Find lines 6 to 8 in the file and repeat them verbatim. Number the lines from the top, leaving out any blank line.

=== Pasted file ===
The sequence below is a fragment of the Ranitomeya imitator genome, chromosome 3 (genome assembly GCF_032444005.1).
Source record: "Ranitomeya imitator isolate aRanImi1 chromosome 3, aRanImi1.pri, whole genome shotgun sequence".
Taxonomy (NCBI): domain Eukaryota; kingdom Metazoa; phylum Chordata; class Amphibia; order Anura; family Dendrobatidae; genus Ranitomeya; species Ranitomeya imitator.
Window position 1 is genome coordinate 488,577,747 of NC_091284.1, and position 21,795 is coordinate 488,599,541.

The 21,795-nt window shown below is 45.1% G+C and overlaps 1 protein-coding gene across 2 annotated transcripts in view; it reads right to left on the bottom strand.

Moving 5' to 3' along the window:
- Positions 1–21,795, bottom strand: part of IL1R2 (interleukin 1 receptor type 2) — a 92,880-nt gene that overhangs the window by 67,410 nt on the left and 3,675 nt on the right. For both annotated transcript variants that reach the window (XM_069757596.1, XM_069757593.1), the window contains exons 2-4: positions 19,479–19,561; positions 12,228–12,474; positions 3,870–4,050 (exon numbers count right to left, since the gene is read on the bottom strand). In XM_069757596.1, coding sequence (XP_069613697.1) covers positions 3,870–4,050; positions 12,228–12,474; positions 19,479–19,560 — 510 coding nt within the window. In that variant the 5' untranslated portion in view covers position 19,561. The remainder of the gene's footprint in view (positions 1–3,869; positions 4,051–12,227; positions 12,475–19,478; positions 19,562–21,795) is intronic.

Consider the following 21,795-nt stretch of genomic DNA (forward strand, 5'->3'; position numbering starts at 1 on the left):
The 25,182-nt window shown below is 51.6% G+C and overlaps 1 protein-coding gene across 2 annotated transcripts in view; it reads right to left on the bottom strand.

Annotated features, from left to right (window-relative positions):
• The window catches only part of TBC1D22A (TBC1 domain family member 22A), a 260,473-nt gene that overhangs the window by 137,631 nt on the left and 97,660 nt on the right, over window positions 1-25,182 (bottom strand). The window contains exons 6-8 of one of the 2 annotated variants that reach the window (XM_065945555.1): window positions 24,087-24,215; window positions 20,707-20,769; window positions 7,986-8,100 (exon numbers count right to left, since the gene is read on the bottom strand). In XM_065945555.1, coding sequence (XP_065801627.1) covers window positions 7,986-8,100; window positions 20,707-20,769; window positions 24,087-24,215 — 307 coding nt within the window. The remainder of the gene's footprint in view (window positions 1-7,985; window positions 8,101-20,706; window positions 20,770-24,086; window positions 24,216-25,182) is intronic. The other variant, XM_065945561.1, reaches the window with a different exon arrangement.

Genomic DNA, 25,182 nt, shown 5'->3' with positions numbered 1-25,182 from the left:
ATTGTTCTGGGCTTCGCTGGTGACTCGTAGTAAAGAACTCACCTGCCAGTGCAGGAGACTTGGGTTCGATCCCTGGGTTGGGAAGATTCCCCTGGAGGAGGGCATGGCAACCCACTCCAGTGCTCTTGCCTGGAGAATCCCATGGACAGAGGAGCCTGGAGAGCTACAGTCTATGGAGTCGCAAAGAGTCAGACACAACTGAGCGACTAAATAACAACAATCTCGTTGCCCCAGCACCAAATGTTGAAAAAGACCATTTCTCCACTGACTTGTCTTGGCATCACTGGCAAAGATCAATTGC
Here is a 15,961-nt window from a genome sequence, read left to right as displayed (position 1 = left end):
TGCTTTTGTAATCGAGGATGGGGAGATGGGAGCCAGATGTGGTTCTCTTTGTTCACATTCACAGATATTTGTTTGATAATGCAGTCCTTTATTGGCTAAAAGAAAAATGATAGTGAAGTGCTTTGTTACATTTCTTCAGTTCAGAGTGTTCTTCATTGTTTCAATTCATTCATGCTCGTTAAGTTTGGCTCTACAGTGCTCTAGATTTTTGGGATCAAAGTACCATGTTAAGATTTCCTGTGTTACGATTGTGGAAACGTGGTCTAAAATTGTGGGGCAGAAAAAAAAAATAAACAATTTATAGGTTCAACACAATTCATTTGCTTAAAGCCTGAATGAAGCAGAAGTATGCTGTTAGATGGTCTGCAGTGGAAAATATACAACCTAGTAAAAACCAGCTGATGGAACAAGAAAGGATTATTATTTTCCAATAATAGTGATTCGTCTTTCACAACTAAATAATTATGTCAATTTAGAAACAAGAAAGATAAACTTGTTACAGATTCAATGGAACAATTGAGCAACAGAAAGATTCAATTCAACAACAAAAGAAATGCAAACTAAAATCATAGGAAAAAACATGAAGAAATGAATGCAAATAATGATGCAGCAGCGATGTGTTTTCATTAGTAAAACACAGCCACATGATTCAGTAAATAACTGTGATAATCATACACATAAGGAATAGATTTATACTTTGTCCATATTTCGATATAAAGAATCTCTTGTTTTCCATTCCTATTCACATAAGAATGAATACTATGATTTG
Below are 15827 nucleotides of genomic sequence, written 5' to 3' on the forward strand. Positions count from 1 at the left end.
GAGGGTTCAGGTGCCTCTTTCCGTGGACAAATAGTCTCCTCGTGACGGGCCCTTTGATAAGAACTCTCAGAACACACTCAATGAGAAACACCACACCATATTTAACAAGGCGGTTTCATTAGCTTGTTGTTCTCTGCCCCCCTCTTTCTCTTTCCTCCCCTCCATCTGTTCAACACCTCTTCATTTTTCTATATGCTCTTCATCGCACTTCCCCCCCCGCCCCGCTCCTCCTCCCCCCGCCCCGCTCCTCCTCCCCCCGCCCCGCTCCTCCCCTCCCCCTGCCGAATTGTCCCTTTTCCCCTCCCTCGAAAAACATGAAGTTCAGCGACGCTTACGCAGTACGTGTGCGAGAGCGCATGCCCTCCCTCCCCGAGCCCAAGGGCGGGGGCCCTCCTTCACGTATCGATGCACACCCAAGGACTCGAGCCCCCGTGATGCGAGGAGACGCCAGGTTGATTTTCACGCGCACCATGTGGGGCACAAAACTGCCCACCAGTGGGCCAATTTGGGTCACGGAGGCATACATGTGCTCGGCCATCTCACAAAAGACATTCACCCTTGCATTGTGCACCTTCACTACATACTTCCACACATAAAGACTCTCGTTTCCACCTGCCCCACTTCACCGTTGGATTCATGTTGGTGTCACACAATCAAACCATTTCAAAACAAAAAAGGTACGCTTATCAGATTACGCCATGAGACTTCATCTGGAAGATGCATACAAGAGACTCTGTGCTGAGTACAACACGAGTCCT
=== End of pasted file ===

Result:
Moving 5' to 3' along the window:
- Positions 1–21,795, bottom strand: part of IL1R2 (interleukin 1 receptor type 2) — a 92,880-nt gene that overhangs the window by 67,410 nt on the left and 3,675 nt on the right. For both annotated transcript variants that reach the window (XM_069757596.1, XM_069757593.1), the window contains exons 2-4: positions 19,479–19,561; positions 12,228–12,474; positions 3,870–4,050 (exon numbers count right to left, since the gene is read on the bottom strand). In XM_069757596.1, coding sequence (XP_069613697.1) covers positions 3,870–4,050; positions 12,228–12,474; positions 19,479–19,560 — 510 coding nt within the window. In that variant the 5' untranslated portion in view covers position 19,561. The remainder of the gene's footprint in view (positions 1–3,869; positions 4,051–12,227; positions 12,475–19,478; positions 19,562–21,795) is intronic.

Consider the following 21,795-nt stretch of genomic DNA (forward strand, 5'->3'; position numbering starts at 1 on the left):